As one of the biggest software developers in the video game industry, Nintendo has no shortage of exclusive IPs. Due to crossover games like Super Smash Bros. even some of the company’s smallest series get their time to shine. However, a Smash Bros. cameo is not preferable to actual, worthwhile releases where characters get to star on their own.
Nintendo’s big names like Mario and Kirby have received plenty of main series games, but also a lot of fun, respectable spin-offs as well. However, just as some Nintendo games can’t seem to stick the landing with their core games, some can’t seem to manage an impressive spin-off library either.
7 Animal Crossing
Now considered one of Nintendo’s biggest franchises, Animal Crossing is a wholesome series of games that focus on town building mechanics. The series’ slower release schedule, however, means that fans are often starved of new content for many years at a time. This is time that could be filled with quality spin-off titles, but the series seems to consistently have trouble on that front.
The 7-year wait between AC New Leaf and New Horizons saw the release of Amiibo Festival, Happy Home Designer, and Pocket Camp. While the latter two were decent attempts to scale down some of the series’ signature features, Amiibo Festival was a bizarre attempt at a party game, which was far too reliant on Amiibo to justify its own existence.
6 Art Academy
Art Academy is a limited series of titles that could honestly be considered apps instead of games. As the name implies, they provide a way to use Nintendo’s various touch-controlled consoles to learn and practice drawing and painting.
As a result of their relatively niche use case, the only spin-offs the series has to speak of are Pokémon and Disney variations, which focus the art tips and tools on producing fan art of the two massive IPs. While these are two of the most popular properties around, with no shortage of people looking to make fan art of the beloved characters, these games are pretty lackluster spin-offs.
Back in the Gamecube era, Pikmin was able to come out with two whole games in quick succession, partly due to its success in showing off the Gamecube’s ability to have many independent models on screen at once. Since then, however, releases have staggered, with Pikmin 4 seeming more like a fantasy every day.
The two attempts to shake up the series formula so far have been Hey! Pikmin on the 3DS, and Pikmin Bloom on mobile. The former floundered in its attempt to adapt Pikmin gameplay into the platforming genre, while the latter released to little fanfare, coming off like a misguided attempt to capitalize on the success of Pokemon GO.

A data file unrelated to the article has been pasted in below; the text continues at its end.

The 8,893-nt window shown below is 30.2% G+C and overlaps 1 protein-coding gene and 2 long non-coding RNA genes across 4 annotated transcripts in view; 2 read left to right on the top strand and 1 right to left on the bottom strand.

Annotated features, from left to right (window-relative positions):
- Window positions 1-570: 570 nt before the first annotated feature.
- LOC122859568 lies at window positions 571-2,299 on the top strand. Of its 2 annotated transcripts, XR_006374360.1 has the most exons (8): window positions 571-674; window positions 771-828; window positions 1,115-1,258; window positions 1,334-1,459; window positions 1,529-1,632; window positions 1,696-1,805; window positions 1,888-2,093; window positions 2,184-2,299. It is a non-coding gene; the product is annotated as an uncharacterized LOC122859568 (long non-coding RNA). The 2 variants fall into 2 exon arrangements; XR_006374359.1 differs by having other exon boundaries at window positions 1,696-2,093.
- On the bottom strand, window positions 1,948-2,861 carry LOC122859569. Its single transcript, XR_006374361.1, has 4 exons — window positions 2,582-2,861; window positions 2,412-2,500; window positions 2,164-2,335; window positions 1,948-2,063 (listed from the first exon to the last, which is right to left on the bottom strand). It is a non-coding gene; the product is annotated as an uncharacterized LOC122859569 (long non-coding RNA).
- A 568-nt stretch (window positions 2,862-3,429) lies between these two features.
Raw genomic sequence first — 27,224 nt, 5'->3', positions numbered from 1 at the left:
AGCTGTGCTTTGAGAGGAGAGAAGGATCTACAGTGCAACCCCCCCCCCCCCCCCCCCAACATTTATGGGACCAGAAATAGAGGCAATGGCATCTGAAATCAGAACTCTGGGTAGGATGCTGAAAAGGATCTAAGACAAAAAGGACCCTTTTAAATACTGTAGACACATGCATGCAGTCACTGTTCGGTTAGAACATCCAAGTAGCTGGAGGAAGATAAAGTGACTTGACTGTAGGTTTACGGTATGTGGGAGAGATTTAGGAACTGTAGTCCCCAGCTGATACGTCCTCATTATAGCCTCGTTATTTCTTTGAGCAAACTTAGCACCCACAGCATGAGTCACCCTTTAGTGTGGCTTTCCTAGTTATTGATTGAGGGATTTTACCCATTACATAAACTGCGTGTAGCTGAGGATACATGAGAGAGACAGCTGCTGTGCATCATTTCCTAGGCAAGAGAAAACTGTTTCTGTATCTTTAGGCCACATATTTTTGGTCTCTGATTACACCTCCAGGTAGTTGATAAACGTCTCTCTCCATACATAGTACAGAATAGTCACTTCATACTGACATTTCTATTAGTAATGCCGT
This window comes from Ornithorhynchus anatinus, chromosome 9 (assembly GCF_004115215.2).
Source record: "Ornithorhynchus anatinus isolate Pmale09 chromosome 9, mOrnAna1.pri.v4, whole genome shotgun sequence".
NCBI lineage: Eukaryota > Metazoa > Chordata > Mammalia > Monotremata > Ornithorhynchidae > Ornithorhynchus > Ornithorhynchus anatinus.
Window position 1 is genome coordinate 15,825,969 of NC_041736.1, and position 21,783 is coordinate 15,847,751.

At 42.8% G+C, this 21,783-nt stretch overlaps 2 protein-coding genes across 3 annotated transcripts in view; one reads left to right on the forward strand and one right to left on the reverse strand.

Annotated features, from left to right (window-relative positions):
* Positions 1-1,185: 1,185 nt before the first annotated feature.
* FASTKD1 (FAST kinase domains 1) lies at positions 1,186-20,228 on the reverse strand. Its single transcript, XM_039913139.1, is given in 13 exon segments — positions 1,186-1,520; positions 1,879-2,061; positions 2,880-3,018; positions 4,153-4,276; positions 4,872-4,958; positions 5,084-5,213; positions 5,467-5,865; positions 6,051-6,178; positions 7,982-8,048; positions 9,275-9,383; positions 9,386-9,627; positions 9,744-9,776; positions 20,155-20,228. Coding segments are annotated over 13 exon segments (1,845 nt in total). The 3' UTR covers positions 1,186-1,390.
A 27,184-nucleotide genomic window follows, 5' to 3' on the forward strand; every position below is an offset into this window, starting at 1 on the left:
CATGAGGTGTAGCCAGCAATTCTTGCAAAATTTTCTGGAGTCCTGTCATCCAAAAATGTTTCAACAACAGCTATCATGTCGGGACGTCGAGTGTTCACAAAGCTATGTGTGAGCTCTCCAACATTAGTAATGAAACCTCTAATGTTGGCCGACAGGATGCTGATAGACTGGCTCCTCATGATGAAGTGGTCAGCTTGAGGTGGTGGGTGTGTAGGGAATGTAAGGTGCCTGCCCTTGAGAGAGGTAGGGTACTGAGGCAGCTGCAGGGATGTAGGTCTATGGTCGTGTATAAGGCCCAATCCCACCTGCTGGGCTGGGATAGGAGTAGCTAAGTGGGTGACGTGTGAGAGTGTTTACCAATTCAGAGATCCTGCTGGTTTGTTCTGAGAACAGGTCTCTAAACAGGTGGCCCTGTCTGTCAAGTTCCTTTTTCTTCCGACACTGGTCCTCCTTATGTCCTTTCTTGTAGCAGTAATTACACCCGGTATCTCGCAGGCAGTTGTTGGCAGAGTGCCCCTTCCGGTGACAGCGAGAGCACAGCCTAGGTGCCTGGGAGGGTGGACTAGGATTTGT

The Yoshi series itself is a spin-off from the Mario series of games. Everyone’s favorite green dinosaur was first seen as Mario’s disposable steed in Super Mario World, but went on to earn himself a whole slew of titles. Games like Yoshi’s Island and Yoshi’s Wooly World are fun platformers, but the series’ spin-offs have been very lackluster so far.
For some bizarre reason, most Yoshi spin-offs are puzzle games, like Yoshi’s Cookie and Tetris Attack, with Yoshi’s Safari being a SNES super scope shooter instead. While the Yoshi puzzle games aren’t terrible by any means, they’re very underwhelming spin-offs, as they don’t really shake up the main series’ gameplay in any fun or interesting ways.
Like Yoshi, Wario is also a character who originally appeared as an understudy to Mario, before getting his own series of games. While the Wario Land platformers were where the series got its start, most fans know it best for the Warioware games, which have become iconic in their own right for their unique ‘micro-games.’
Also like Yoshi, the Wario series has strangely only received puzzle and peripheral based spin-offs. Most these days don’t count Warioware as a spin-off. This means that the series’ only small entries are the Wario Woods games, which are decent puzzle games, and Mario & Wario, a Japan-only game that relied on the very niche SNES mouse.
2 Star Fox
Star Fox is one of the Nintendo franchises with the most unfortunate history. While it was once a big enough series for Fox McCloud to be a starting character in the original Super Smash Bros, nowadays, the series has been left to nostalgia, with its latest entry Star Fox Zero being ultimately forgettable.
Aside from a game watch released via Cornflakes cereal, the only spin-off the series has had is Star Fox Guard, a tower defense game released in tandem with Star Fox Zero. While a decent idea, Guard is held back by a player’s patience for the WiiU’s multiscreen control scheme. What’s more, by releasing with Zero, comes off like an attempt to bolster the former’s already troubled quality, and lacks an identity of its own.
1 Fatal Frame
Fatal Frame isn’t anywhere near Nintendo’s heavy hitters, but the series has made a respectable name for itself. Getting an assist trophy in Smash Bros. requires at least some level of notoriety after all.
Due to its niche nature and small number of entries, however, it’s no surprise that Fatal Frame lacks any quality spin-offs. The only one it has is Spirit Camera: The Cursed Memoir, a 3DS entry which relies on the system’s AR camera to place ghosts within their real world surroundings. While some uses of AR in 3DS games are quite fun, the clunkiness of moving the whole 3DS around like a VR headset can be a pain, and overall changes the series’ core gameplay for the worse.
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